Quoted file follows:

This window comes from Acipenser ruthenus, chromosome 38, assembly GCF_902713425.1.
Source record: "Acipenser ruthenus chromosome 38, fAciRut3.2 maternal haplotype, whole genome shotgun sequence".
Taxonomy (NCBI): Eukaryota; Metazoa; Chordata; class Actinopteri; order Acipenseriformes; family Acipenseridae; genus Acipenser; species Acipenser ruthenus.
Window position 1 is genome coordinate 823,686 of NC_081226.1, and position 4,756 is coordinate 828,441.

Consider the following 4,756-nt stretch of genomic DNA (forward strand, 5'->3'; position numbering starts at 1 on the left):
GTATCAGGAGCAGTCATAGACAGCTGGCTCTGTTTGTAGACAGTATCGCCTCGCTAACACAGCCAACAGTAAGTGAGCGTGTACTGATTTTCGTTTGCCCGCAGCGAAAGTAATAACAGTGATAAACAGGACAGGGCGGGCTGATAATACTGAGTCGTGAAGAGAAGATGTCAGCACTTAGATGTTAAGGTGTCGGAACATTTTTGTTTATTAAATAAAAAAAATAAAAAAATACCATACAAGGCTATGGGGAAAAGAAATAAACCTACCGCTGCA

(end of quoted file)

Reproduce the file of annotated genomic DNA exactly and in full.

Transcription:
This window comes from Acipenser ruthenus, chromosome 38, assembly GCF_902713425.1.
Source record: "Acipenser ruthenus chromosome 38, fAciRut3.2 maternal haplotype, whole genome shotgun sequence".
Taxonomy (NCBI): Eukaryota; Metazoa; Chordata; class Actinopteri; order Acipenseriformes; family Acipenseridae; genus Acipenser; species Acipenser ruthenus.
Window position 1 is genome coordinate 823,686 of NC_081226.1, and position 4,756 is coordinate 828,441.

Consider the following 4,756-nt stretch of genomic DNA (forward strand, 5'->3'; position numbering starts at 1 on the left):
GTATCAGGAGCAGTCATAGACAGCTGGCTCTGTTTGTAGACAGTATCGCCTCGCTAACACAGCCAACAGTAAGTGAGCGTGTACTGATTTTCGTTTGCCCGCAGCGAAAGTAATAACAGTGATAAACAGGACAGGGCGGGCTGATAATACTGAGTCGTGAAGAGAAGATGTCAGCACTTAGATGTTAAGGTGTCGGAACATTTTTGTTTATTAAATAAAAAAAATAAAAAAATACCATACAAGGCTATGGGGAAAAGAAATAAACCTACCGCTGCA